Construction of GW4ALG "Marathon" QRP Transmitter for 136kHz

Having managed to hear Steve's 5W transmitter at a distance of 122km and being keen to understand the limits of the LF band, I decided to have a go at building one myself and join in the fun. So it became my Christmas 2001 project.

Steve kindly sent me the circuit details, but there is also plenty of information on Steve's web site at

There is not much that can be added to the info already provided by Steve, but I did construct a layout plan and used a slightly different construction method, which might be of interest to other constructors, so I include details of these here.

Steve had had some initial problems with interaction of the fields from the PA stage with the VFO and had solved these by putting the PA transformer and the filter toroids in an external pressed steel box, on the outside of the aluminium box for the rest of the circuit.

In my construction, I used a rather larger aluminium box (150x200x75 mm) and mounted another small aluminium box (100x70x40 mm) inside at the back to hold the PA transformer and filter components. Later I found (in Terman's Radio Engineering) a note to the effect that a high mu (iron) box is not necessary for magnetic field screening at RF and in fact a box made from a good conductor is actually more effective as a result of the contra-field (Lenz's law) created by the eddy currents. The Admiralty Handbook (1931 edition) says that this is true for frequencies above 15kHz.

The other feature of my construction was to use a single sided copper plated resin board as an earth plane and to glue small islands made from the same material to this plane for each of the non-earth nodes in the circuit. In addition I soldered two large square pieces of this material to the base plane and to one another to form a screen around the VFO circuitry.

Placement diagrams

These diagrams were drawn to suit the components that I used. You may have to modify the layout to some extent, if your components are substantially different sizes.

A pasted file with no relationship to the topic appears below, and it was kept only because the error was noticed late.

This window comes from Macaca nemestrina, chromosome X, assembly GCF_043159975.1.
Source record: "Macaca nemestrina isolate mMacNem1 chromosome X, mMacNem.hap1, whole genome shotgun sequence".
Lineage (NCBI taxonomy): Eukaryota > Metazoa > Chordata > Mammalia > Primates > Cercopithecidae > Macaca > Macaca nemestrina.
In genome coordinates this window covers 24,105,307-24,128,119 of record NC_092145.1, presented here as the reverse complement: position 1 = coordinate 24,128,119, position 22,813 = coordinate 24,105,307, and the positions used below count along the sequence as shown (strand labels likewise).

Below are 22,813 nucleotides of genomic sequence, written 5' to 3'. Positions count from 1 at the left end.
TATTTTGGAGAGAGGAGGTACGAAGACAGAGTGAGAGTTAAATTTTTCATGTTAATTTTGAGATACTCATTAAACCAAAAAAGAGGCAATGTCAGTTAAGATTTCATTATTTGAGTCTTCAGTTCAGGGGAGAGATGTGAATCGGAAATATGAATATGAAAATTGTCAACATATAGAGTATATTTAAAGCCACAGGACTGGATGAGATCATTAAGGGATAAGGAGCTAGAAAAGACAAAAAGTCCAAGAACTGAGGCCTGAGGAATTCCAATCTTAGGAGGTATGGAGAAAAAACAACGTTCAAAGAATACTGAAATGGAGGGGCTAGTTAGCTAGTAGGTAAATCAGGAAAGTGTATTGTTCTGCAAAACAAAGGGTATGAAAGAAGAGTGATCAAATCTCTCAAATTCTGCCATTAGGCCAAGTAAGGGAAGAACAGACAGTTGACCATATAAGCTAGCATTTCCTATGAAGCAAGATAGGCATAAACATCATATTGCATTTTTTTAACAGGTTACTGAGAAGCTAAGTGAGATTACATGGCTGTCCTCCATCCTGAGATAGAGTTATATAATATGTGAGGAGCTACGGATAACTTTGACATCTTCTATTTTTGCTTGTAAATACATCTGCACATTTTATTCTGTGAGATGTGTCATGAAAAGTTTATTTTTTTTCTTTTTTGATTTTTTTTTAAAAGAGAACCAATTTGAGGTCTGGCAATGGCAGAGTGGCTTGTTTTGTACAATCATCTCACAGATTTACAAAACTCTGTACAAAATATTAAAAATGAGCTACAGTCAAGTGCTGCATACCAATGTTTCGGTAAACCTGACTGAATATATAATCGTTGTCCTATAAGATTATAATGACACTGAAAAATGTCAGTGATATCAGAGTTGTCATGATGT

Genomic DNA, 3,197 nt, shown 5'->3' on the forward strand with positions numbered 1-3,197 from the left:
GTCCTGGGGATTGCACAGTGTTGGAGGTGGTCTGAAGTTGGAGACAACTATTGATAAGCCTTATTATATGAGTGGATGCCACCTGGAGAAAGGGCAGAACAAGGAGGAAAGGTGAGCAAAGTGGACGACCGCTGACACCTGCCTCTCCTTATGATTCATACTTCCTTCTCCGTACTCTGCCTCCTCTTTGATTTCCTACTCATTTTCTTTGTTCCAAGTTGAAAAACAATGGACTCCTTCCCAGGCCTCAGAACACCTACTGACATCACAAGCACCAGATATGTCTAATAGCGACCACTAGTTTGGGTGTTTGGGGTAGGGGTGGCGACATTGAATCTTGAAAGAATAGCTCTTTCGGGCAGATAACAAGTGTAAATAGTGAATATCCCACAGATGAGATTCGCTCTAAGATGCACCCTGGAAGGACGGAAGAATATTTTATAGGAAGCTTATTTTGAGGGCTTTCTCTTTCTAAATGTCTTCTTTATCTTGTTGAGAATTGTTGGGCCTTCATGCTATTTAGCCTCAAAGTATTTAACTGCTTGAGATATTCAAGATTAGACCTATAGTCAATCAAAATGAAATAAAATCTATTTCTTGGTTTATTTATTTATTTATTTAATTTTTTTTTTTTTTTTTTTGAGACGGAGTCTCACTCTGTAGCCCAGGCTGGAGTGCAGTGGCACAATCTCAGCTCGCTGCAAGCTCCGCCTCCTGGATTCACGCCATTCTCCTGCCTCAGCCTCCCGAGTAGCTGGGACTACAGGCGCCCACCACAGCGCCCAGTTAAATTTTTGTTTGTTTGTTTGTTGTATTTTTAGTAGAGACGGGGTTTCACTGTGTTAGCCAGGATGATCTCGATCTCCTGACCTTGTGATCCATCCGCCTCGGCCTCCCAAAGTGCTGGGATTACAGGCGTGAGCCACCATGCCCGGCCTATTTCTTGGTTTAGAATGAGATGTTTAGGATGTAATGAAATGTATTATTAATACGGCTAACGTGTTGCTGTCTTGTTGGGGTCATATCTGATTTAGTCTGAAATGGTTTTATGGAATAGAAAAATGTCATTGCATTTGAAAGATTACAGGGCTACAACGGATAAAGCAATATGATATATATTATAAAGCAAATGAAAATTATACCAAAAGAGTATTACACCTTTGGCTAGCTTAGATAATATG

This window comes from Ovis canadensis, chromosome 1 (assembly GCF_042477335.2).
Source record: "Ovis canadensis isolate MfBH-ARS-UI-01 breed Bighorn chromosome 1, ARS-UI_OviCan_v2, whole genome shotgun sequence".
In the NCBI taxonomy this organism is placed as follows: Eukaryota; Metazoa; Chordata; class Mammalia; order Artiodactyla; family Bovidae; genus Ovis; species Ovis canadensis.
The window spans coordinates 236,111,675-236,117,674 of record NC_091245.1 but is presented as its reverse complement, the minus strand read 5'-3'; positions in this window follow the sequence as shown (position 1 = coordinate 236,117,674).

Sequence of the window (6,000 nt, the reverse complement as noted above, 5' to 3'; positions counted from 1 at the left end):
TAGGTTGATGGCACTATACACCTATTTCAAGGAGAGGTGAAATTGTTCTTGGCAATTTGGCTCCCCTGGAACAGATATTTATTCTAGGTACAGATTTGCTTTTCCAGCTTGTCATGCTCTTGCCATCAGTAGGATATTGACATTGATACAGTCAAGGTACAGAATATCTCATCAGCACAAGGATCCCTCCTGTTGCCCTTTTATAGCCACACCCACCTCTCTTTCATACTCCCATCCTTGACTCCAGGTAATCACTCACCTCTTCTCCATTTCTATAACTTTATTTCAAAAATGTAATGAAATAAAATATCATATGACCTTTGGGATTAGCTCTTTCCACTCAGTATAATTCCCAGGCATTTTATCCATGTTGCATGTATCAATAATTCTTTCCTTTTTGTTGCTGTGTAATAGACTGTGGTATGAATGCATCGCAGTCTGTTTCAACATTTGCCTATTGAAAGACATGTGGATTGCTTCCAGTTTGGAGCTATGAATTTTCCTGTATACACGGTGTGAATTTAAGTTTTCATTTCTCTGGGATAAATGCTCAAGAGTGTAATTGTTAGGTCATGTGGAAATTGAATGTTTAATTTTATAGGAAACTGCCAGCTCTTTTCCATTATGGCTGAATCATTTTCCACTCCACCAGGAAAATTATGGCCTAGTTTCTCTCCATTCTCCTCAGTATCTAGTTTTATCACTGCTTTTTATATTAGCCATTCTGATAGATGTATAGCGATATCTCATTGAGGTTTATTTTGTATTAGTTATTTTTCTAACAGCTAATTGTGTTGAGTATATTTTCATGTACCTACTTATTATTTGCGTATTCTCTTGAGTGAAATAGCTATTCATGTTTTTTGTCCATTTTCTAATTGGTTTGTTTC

I have had to reduce the resolution somewhat in order to reduce the time to load this page to an acceptable wait. If you would like full resolution images please contact me via the email address on the home page and I can send them as .gif attachments to my reply. They are constructed so that they print exactly the right size on an Epson Ink Jet printer.

Main placement - plan view

Inner box elevation view

I did not fit the Rx Ant socket, since I use a separate Rx antenna, but the Tx/Rx switch is still necessary.


In retrospect I should not have fitted the Net switch, since with the separate Rx antenna, no signal from the VFO is detectable.

My method of screening works well, there is no pulling of the VFO.

The 50pF tuning capacitor turned out to have more travel than needed, so I could have fitted a 30pF instead to give better bandspread.

The tuning dial is graduated from 0 to 50 using a standard dial that I created using Paint Shop Pro and printed on my Epson printer, along with all other labelling. Calibration turned out to be easy. I fitted a dummy load as Tx ant and used the Rx to tune the signal. At 5 watts to a dummy load and an outside Rx ant, the receiver is not overloaded. From these measurements I drew up a table of dial readings against frequencies and stuck it to the outside of the box.

I found I had to use the higher values of the feedback resistors as mentioned in Steve's notes in both the driver and PA stages, to suit the 2SC2166's which I got from Sycom.

Initially I had difficulty getting enough drive, but I traced this to a faulty 2N3819 in the VFO second stage. I replaced this with an MPF102 found in the junk box (be careful different pin-outs) and all was fine. For Rx I used a 200R miniature pot. I couldn't find a 250R pot from RS components, which is my main source for components (cheapest and free delivery with no lower limit).

The most interesting comment from other lowfers during QSOs, is that the signal has a nice tone and sounds very pure.

No great distance records yet, but that is not surprising since I really need to use QRO to get out from this QTH - antenna between house and hill surmounted with tall trees.

This little Tx can of course be used as input to a powerful PA. Also it occurs to me that it might not be that difficult to modify the Marathon for 160 or 80. Just the VFO and PA stages.

Some photo shots of the finished project

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